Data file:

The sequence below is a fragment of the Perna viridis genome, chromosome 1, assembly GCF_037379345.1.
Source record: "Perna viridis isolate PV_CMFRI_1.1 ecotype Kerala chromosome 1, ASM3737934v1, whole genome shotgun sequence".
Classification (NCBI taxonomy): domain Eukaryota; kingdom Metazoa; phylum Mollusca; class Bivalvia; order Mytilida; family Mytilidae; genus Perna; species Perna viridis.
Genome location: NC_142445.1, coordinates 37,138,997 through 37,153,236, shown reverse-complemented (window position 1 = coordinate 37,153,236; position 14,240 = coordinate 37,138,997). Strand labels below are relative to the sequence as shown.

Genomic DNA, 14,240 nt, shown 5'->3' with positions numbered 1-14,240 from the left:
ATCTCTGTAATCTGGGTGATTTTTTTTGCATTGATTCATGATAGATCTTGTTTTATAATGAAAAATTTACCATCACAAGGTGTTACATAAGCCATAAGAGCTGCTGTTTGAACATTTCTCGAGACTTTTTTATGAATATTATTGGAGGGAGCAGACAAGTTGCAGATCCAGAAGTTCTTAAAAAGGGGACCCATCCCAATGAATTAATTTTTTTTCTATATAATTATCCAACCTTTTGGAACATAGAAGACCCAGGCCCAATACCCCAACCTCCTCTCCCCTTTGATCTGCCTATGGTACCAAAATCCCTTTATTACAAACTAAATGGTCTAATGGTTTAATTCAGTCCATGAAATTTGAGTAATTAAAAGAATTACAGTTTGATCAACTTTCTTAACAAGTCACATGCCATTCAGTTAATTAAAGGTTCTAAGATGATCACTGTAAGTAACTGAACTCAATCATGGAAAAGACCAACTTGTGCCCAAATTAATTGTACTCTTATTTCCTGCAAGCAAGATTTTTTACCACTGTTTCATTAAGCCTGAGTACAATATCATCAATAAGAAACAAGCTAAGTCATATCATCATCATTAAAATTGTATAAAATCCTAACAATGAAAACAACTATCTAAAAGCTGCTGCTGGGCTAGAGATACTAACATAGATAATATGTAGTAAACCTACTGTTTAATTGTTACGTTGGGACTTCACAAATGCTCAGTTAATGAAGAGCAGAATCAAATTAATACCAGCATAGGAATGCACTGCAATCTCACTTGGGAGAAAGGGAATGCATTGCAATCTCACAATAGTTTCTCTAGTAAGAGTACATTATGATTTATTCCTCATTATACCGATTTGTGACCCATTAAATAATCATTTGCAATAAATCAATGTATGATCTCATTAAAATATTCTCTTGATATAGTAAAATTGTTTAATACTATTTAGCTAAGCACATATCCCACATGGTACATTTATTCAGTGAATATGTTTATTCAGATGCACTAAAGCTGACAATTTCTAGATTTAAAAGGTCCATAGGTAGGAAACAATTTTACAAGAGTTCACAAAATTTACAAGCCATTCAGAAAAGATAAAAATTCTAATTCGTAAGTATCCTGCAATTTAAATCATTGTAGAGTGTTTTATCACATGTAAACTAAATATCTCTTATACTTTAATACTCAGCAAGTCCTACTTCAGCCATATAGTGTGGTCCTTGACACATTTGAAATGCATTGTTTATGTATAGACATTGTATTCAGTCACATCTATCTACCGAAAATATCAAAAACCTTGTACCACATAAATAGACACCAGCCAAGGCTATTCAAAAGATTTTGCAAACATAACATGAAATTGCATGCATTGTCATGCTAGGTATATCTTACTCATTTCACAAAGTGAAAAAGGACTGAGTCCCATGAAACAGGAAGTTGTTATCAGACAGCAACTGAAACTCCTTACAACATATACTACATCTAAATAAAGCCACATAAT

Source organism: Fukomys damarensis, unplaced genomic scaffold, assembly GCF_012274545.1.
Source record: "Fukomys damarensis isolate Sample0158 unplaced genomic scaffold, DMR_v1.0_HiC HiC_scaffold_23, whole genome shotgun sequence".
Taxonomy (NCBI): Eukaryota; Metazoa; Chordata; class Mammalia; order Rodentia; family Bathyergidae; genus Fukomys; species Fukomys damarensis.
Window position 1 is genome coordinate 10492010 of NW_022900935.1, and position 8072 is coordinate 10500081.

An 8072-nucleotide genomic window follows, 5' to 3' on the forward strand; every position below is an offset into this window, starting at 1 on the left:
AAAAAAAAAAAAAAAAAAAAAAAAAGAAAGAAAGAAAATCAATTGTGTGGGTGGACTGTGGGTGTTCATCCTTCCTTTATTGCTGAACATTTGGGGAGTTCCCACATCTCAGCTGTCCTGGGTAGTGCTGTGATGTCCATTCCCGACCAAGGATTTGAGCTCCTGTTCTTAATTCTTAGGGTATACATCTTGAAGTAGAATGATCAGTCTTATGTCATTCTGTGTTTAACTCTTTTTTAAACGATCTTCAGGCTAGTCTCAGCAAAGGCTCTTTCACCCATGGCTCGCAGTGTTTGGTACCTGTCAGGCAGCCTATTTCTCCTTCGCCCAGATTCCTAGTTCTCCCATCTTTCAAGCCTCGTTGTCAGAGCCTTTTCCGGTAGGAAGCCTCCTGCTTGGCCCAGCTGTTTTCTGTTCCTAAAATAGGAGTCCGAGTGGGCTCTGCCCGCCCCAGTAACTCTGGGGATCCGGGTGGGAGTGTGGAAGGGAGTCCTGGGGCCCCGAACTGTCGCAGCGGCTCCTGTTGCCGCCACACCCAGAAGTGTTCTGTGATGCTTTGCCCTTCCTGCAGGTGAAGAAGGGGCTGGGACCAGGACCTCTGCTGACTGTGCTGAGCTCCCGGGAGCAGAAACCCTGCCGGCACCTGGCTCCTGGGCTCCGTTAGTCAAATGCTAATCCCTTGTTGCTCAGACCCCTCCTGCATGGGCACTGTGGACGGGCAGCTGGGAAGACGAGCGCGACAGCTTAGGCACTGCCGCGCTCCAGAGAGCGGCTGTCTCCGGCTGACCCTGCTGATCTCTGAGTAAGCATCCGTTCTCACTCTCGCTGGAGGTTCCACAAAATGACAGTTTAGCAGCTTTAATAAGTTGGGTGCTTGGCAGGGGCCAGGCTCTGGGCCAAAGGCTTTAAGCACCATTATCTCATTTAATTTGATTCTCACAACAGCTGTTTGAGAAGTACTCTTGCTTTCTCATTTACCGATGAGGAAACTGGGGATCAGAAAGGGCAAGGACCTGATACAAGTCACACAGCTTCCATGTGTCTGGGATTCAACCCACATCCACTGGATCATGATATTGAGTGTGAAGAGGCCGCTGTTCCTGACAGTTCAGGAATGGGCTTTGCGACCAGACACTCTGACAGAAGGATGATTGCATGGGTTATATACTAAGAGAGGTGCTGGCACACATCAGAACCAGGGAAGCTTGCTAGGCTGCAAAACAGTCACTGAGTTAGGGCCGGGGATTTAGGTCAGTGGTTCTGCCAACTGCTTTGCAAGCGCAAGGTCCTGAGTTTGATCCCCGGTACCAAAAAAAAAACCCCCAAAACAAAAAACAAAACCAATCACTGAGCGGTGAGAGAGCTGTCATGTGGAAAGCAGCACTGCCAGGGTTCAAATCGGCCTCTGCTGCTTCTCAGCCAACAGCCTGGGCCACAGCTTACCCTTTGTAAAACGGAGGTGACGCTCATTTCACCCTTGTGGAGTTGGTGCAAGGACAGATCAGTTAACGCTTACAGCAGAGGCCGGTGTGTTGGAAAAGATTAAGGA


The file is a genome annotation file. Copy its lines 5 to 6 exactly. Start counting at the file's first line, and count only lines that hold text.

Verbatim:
Genomic DNA, 14,240 nt, shown 5'->3' with positions numbered 1-14,240 from the left:
ATCTCTGTAATCTGGGTGATTTTTTTTGCATTGATTCATGATAGATCTTGTTTTATAATGAAAAATTTACCATCACAAGGTGTTACATAAGCCATAAGAGCTGCTGTTTGAACATTTCTCGAGACTTTTTTATGAATATTATTGGAGGGAGCAGACAAGTTGCAGATCCAGAAGTTCTTAAAAAGGGGACCCATCCCAATGAATTAATTTTTTTTCTATATAATTATCCAACCTTTTGGAACATAGAAGACCCAGGCCCAATACCCCAACCTCCTCTCCCCTTTGATCTGCCTATGGTACCAAAATCCCTTTATTACAAACTAAATGGTCTAATGGTTTAATTCAGTCCATGAAATTTGAGTAATTAAAAGAATTACAGTTTGATCAACTTTCTTAACAAGTCACATGCCATTCAGTTAATTAAAGGTTCTAAGATGATCACTGTAAGTAACTGAACTCAATCATGGAAAAGACCAACTTGTGCCCAAATTAATTGTACTCTTATTTCCTGCAAGCAAGATTTTTTACCACTGTTTCATTAAGCCTGAGTACAATATCATCAATAAGAAACAAGCTAAGTCATATCATCATCATTAAAATTGTATAAAATCCTAACAATGAAAACAACTATCTAAAAGCTGCTGCTGGGCTAGAGATACTAACATAGATAATATGTAGTAAACCTACTGTTTAATTGTTACGTTGGGACTTCACAAATGCTCAGTTAATGAAGAGCAGAATCAAATTAATACCAGCATAGGAATGCACTGCAATCTCACTTGGGAGAAAGGGAATGCATTGCAATCTCACAATAGTTTCTCTAGTAAGAGTACATTATGATTTATTCCTCATTATACCGATTTGTGACCCATTAAATAATCATTTGCAATAAATCAATGTATGATCTCATTAAAATATTCTCTTGATATAGTAAAATTGTTTAATACTATTTAGCTAAGCACATATCCCACATGGTACATTTATTCAGTGAATATGTTTATTCAGATGCACTAAAGCTGACAATTTCTAGATTTAAAAGGTCCATAGGTAGGAAACAATTTTACAAGAGTTCACAAAATTTACAAGCCATTCAGAAAAGATAAAAATTCTAATTCGTAAGTATCCTGCAATTTAAATCATTGTAGAGTGTTTTATCACATGTAAACTAAATATCTCTTATACTTTAATACTCAGCAAGTCCTACTTCAGCCATATAGTGTGGTCCTTGACACATTTGAAATGCATTGTTTATGTATAGACATTGTATTCAGTCACATCTATCTACCGAAAATATCAAAAACCTTGTACCACATAAATAGACACCAGCCAAGGCTATTCAAAAGATTTTGCAAACATAACATGAAATTGCATGCATTGTCATGCTAGGTATATCTTACTCATTTCACAAAGTGAAAAAGGACTGAGTCCCATGAAACAGGAAGTTGTTATCAGACAGCAACTGAAACTCCTTACAACATATACTACATCTAAATAAAGCCACATAAT